There is something wonderfully reassuring about the look of Micmacs as its distinctive style informs you right away that you are about to once more be treated to a larger-then-life view of the world that belongs to French director Jean-Pierre Jeunet (Amelie). The cluttered settings, the retro look to all the objects, the dramatic close-ups and the distorting wide-angle lens all recall the look of Jeunet’s previous films, in particular the two features he made with Marc Caro, Delicatessen and The City of Lost Children. There is even a brief tribute to the saw and cello-playing heroes from Delicatessen and as in all of Jeunet’s films the rubber faced actor Dominique Pinon appears.
In Micmacs Jeunet casts Dany Boon (Welcome to the Sticks) as the gentle and good-natured Bazil who conspires to deliver justice to the two weapon-manufacturing corporations that are directly responsible for two key moments of trauma in his life. Boon is wonderful and his slightly awkward yet very noble persona shapes him into something of a more heroic and attractive version of Jacques Tati’s M. Hulot character, were M. Hulot ever to embark on a feel-good quest for revenge.
The world that Jeunet creates for Micmacs is based around the ensemble of second-hand dealer characters who live in a junkyard and help Bazil. Unfortunately these characters don’t all get adequate screen time to really endear themselves to the audience and a reoccurring problem with Micmacs is that the over abundance of narrative and visual details do get a bit lost in the mix. While much of the pleasure of Micmacs is watching the various elaborate scams against the weapon manufacturers play out, there are also extraneous moments and the film is overlong.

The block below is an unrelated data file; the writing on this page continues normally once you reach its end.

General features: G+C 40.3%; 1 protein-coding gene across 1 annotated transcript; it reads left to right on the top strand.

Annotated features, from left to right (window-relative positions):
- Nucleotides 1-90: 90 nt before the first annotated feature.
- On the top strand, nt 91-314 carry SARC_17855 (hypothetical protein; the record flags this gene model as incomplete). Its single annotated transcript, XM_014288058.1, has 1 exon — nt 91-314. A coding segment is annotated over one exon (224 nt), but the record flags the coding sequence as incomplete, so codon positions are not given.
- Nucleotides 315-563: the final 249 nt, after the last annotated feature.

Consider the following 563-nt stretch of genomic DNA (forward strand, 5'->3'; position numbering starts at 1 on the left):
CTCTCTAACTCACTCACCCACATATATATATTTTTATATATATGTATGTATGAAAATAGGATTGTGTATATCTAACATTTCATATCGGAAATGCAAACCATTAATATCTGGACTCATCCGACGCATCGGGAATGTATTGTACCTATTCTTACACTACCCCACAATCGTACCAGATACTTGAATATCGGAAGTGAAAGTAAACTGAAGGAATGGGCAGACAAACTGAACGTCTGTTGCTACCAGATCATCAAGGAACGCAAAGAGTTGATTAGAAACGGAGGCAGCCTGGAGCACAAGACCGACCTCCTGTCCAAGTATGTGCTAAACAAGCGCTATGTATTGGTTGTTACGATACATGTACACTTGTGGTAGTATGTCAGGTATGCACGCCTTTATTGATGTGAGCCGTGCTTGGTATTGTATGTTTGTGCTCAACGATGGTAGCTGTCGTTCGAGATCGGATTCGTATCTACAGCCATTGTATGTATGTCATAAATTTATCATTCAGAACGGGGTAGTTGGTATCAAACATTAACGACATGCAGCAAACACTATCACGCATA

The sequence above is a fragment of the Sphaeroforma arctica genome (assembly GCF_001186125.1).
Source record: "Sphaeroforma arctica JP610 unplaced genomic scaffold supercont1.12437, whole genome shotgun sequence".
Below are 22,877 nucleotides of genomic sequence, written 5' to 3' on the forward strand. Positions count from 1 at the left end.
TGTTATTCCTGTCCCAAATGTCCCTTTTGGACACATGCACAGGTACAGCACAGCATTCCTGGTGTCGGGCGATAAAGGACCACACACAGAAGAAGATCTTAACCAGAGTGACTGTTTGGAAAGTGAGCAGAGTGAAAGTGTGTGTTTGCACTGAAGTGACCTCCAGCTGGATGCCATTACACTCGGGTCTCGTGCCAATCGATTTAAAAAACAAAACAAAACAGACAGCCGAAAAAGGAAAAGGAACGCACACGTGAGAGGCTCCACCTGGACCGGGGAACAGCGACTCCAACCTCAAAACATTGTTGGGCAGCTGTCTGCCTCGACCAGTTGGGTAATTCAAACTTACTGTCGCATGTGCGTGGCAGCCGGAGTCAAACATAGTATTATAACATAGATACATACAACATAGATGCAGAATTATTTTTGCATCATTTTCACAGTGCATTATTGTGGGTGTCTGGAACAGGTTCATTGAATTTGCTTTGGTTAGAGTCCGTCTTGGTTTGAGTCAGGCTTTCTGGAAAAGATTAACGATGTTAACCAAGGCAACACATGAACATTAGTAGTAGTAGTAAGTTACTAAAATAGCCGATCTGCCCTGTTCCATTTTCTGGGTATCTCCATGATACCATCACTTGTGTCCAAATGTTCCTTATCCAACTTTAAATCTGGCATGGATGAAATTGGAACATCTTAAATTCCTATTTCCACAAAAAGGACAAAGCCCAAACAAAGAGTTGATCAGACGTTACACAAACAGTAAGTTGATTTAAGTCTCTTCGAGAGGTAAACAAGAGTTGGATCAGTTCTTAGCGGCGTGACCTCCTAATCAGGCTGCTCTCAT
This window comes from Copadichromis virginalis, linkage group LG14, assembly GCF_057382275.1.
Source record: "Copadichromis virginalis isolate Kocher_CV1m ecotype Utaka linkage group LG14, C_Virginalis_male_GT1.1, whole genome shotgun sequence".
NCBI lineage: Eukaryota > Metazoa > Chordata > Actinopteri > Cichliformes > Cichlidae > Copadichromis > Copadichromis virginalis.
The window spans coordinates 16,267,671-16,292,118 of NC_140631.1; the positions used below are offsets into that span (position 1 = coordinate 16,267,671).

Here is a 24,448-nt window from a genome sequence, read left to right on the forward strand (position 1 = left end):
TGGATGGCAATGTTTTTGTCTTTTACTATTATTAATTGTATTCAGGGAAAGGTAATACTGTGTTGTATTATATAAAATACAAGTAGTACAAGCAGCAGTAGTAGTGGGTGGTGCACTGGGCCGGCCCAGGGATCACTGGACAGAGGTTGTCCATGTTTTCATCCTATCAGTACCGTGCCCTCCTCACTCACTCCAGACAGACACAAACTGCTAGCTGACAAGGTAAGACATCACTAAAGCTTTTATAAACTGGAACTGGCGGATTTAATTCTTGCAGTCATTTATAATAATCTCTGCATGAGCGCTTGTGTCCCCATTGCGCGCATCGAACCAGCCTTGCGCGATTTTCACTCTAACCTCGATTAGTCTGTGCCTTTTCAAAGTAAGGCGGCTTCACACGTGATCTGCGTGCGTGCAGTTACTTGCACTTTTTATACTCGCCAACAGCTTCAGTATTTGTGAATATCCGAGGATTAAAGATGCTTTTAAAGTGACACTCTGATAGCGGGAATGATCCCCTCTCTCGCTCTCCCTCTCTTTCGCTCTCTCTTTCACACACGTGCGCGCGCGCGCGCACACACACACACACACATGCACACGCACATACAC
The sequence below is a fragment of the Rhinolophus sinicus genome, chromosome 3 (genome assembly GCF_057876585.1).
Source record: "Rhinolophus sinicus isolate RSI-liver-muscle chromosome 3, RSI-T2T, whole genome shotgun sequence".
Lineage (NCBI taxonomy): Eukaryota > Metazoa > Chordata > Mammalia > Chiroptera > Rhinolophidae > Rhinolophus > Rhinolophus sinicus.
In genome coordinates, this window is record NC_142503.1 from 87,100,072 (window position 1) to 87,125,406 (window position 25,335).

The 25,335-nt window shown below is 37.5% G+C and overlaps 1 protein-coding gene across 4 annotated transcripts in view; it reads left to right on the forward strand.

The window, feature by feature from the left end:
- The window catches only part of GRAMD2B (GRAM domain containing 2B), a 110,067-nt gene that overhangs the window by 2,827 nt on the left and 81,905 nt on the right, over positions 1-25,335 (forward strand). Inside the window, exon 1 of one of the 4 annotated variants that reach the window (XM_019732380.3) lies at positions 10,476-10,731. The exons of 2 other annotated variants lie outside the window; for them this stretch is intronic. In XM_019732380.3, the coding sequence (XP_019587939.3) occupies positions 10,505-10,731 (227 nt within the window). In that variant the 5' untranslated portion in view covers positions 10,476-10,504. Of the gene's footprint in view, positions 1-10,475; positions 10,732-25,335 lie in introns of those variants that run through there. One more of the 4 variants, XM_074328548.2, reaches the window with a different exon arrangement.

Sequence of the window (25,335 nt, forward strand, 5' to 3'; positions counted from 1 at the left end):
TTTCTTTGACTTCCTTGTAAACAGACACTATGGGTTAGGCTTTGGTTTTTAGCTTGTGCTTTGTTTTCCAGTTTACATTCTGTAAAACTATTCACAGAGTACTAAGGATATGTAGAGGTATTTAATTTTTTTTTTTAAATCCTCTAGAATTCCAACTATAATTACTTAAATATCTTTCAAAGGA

The cluttered and patchy feel to aspects of Micmacs does relate to the fact that the film itself is a collage of ‘found objects’ from other films. The junkyard setting and underworld of homeless scavengers recall Terry Gilliam’s The Fisher King while the storyline concerning Bazil bringing down the two weapons manufacturers by tricking them into fighting each other, evokes Akira Kurosawa’s Yojimbo plus all the other variations since including Sergio Leone’s A Fistful of Dollars. The hyperactive slapstick nature of the action draws upon the silent comedy of Buster Keaton and Charlie Chaplin with the slightly surreal aesthetic of Tex Avery’s cartoons, which are directly referenced in the film.
Jeunet’s wild referencing to other films and film styles is often fun but lacks purpose and doesn’t always resonate. For example, music by the legendary film composer Max Steiner, in particular his score from Howard Hawks’s The Big Sleep, is used throughout Micmacs and while it sounds great it is simply a stylistic flourish rather than a significant homage. Micmacs is still a fun film with great performances and plenty of inventive sequences but it’s not one of Jeunet’s better films.